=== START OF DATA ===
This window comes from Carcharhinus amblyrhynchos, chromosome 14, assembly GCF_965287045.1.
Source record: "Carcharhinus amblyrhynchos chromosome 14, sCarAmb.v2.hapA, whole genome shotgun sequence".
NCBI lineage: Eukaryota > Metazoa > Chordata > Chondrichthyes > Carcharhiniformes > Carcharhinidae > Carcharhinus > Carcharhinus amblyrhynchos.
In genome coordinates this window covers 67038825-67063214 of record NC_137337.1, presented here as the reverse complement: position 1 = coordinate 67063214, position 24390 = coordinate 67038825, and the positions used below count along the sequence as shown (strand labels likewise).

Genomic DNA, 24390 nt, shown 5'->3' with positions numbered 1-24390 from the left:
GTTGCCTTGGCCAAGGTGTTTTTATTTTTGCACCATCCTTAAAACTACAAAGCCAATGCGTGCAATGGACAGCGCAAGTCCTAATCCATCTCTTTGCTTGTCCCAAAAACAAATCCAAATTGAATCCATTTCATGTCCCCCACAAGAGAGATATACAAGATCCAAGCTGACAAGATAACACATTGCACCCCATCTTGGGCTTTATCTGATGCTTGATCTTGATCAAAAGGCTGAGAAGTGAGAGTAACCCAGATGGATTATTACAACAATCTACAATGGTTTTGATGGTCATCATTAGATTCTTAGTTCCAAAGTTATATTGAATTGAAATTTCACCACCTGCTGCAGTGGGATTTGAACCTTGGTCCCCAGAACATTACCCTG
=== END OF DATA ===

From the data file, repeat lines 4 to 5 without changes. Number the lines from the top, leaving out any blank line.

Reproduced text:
In genome coordinates this window covers 67038825-67063214 of record NC_137337.1, presented here as the reverse complement: position 1 = coordinate 67063214, position 24390 = coordinate 67038825, and the positions used below count along the sequence as shown (strand labels likewise).

Genomic DNA, 24390 nt, shown 5'->3' with positions numbered 1-24390 from the left: